Study Shows 15+% Increase in Life Expectancy From Age 75 Due to Eating Fish. But What About Fish Supplements?

By studying large groups of people, called “cohorts”, scientists can learn about the positive or negative health effects of choices we might make, such as whether to smoke tobacco or how often to eat fish or red meat. What is “All Cause Mortality”? Why should I care about “All Cause Mortality”? All cause mortality is a measurement concept used in a field of science called epidemiology. All cause mortality allows us to take a global view as opposed to a granular view and look to see how often people in one group died (mortality) compared to people in another group. The resulting scientific knowledge is in the category of “I know it is true but I don’t know all about how it works.”

With this concept of all cause mortality you could try to measure something that likely has no effect on mortality, such as comparing the death rates among a group of Apple Iphone users with the death rate in a cohort of all Android users. Likely there would be no difference in mortality, as neither phone is likely to have either a positive effect or a negative effect on mortality or lifespan.

What about fish? An April 2013 research paper published in the Annals of Internal Medicine by a researcher (D. Mozaffarian) at the Harvard School of Public Health in Boston looked at fish consumption in a cohort of 2500 people in their 70’s who had no heart disease. The subjects were divided into five cohorts (quintiles) according to how much fish they consumed. Fish consumption was measured by blood circulating levels of 3 types of polyunsaturated fatty acids (PUFAs) associated with fish eating, rather than by having the subjects self report on fish consumption in questionnaires. Results were established by comparing mortality of fish eaters and fish non eaters, with all the deaths from either group being recorded for 15 years from 1992 to 2008.

The results were significant and useful as they showed that those in the top fifth of fish eaters (ate more fish than the others) were between 17% and 27% less likely to die from any cause (“all cause mortality”) during the 15 years. In the study it did not matter if they died from coronary heart disease, arrhythmia, stroke, ischemic stroke, or myocardial infarction, or any other medical problem. Converted to a life expectancy, the top fish eaters group had two years more of life after age 75 compared to the lowest fish eating cohort. Considering that the life expectancy at age 75 in 1992 was 11.2 years, getting a two year boost over the 15 years after 1992 is an increase of over 15%!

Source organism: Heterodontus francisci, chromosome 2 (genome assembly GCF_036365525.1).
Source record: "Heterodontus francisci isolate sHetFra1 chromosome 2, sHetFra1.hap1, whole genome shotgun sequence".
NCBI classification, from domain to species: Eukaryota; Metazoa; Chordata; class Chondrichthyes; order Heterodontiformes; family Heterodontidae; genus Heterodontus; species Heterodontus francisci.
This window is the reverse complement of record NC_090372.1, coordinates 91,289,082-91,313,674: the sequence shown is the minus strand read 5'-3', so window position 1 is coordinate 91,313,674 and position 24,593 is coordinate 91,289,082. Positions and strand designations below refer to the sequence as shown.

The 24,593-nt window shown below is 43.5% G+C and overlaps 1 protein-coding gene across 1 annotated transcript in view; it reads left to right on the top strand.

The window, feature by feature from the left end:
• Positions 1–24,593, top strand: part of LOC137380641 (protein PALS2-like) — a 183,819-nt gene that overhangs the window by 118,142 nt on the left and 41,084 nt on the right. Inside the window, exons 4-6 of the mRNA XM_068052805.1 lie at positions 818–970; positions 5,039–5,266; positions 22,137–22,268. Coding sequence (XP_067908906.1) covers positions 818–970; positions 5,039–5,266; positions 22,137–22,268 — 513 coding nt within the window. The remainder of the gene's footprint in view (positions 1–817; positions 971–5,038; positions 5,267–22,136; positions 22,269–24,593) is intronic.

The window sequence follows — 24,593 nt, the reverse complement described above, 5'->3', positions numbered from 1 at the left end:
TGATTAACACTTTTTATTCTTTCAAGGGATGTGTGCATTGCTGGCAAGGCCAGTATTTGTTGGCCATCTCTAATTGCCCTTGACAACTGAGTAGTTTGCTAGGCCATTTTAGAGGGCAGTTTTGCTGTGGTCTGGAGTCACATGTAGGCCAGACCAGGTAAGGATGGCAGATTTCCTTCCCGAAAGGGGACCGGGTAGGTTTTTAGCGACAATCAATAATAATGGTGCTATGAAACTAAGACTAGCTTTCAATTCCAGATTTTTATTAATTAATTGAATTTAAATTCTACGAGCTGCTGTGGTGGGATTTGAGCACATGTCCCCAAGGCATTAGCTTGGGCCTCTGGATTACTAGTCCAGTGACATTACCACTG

This all cause mortality study shows the positive value of eating fish on life expectancy. So, go eat fish! 

Detailed Effects of Eating Fish on Mortality:

For cause-specific mortality, and using the same adjustment models of the total mortality risk data, total omega-3 PUFAs, and most of the individual levels of the three subtypes, were associated with cause-specific mortality. Total omega-3 PUFAs was associated with:

       35% lower risk from cardiovascular mortality

       40% lower risk from coronary heart disease mortality

       45% lower risk from arrhythmic coronary heart disease (CHD) mortality

       28% lower risk from non-arrhythmic CHD mortality

       40% lower risk from stroke mortality

       28% lower risk from total fatal and nonfatal CHD mortality

       17% lower risk from nonfatal myocardial infarction mortality

       25% lower risk from total fatal and nonfatal stroke mortality

       37% lower risk from Ischemic stroke mortality

Read the full article here.

Fish Oil Supplements Aren't Always as Healthy as They're Advertised to Be

What about fish supplements? A lot of people take them; the New York Times reports that fish oil products represent a $1.2 billion in U.S. sales annually. The Times story reports that LabDoor, a testing facility funded in part by investor Mark Cuban, recently tested the top 30 fish oil supplements. LabDoor found that 6 of the 30 were deficient in that they contained 30% less omega3 fatty acids (PUFA) than as stated on the product package, and 12 were deficient in that they contained 14% less of DHA than as stated on the product package. LabDoor also found that several of the tested fish oils compared favorably to prescription level fish oil, Lovaxa, but at a fraction of the cost. See "What's in Your Fish Supplement?" by Anahad O'Connor, January 23, 2014.

Looks like you can get a lot of PUFA's from not only fish eating but also taking fish oil supplements, but - do your homework. See -

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